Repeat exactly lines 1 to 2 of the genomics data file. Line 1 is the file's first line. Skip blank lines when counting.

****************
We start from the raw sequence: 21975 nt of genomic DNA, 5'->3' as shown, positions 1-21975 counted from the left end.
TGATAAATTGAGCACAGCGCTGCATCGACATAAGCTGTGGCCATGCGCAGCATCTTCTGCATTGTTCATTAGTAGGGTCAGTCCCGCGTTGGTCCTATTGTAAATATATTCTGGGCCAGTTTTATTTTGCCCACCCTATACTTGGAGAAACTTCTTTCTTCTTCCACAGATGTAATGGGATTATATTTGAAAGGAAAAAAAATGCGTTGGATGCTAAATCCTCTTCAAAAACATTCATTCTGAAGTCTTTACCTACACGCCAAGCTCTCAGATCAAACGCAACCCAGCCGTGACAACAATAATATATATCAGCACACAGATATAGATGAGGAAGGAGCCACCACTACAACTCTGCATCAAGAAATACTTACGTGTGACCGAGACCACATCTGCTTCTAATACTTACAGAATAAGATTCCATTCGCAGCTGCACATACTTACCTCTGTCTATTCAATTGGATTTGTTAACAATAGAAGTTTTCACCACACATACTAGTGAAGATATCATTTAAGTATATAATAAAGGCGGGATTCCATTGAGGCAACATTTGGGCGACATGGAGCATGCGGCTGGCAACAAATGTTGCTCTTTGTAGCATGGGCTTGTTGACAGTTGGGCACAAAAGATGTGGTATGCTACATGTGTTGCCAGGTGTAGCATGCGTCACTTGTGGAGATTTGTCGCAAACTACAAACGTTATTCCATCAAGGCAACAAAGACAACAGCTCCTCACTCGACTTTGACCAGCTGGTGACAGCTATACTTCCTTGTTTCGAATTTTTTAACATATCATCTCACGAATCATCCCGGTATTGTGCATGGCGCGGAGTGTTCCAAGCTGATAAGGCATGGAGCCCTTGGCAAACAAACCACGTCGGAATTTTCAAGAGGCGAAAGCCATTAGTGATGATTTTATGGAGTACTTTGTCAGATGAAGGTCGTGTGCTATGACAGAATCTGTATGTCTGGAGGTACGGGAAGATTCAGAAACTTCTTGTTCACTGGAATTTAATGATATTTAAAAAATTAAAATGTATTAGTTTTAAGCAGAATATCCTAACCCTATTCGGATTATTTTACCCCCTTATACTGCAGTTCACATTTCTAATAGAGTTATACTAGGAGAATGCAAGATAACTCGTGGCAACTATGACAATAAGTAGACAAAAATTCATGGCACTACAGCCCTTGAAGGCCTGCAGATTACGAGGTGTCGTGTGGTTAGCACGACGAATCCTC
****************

We start from the raw sequence: 21975 nt of genomic DNA, 5'->3' as shown, positions 1-21975 counted from the left end.
TGATAAATTGAGCACAGCGCTGCATCGACATAAGCTGTGGCCATGCGCAGCATCTTCTGCATTGTTCATTAGTAGGGTCAGTCCCGCGTTGGTCCTATTGTAAATATATTCTGGGCCAGTTTTATTTTGCCCACCCTATACTTGGAGAAACTTCTTTCTTCTTCCACAGATGTAATGGGATTATATTTGAAAGGAAAAAAAATGCGTTGGATGCTAAATCCTCTTCAAAAACATTCATTCTGAAGTCTTTACCTACACGCCAAGCTCTCAGATCAAACGCAACCCAGCCGTGACAACAATAATATATATCAGCACACAGATATAGATGAGGAAGGAGCCACCACTACAACTCTGCATCAAGAAATACTTACGTGTGACCGAGACCACATCTGCTTCTAATACTTACAGAATAAGATTCCATTCGCAGCTGCACATACTTACCTCTGTCTATTCAATTGGATTTGTTAACAATAGAAGTTTTCACCACACATACTAGTGAAGATATCATTTAAGTATATAATAAAGGCGGGATTCCATTGAGGCAACATTTGGGCGACATGGAGCATGCGGCTGGCAACAAATGTTGCTCTTTGTAGCATGGGCTTGTTGACAGTTGGGCACAAAAGATGTGGTATGCTACATGTGTTGCCAGGTGTAGCATGCGTCACTTGTGGAGATTTGTCGCAAACTACAAACGTTATTCCATCAAGGCAACAAAGACAACAGCTCCTCACTCGACTTTGACCAGCTGGTGACAGCTATACTTCCTTGTTTCGAATTTTTTAACATATCATCTCACGAATCATCCCGGTATTGTGCATGGCGCGGAGTGTTCCAAGCTGATAAGGCATGGAGCCCTTGGCAAACAAACCACGTCGGAATTTTCAAGAGGCGAAAGCCATTAGTGATGATTTTATGGAGTACTTTGTCAGATGAAGGTCGTGTGCTATGACAGAATCTGTATGTCTGGAGGTACGGGAAGATTCAGAAACTTCTTGTTCACTGGAATTTAATGATATTTAAAAAATTAAAATGTATTAGTTTTAAGCAGAATATCCTAACCCTATTCGGATTATTTTACCCCCTTATACTGCAGTTCACATTTCTAATAGAGTTATACTAGGAGAATGCAAGATAACTCGTGGCAACTATGACAATAAGTAGACAAAAATTCATGGCACTACAGCCCTTGAAGGCCTGCAGATTACGAGGTGTCGTGTGGTTAGCACGACGAATCCTC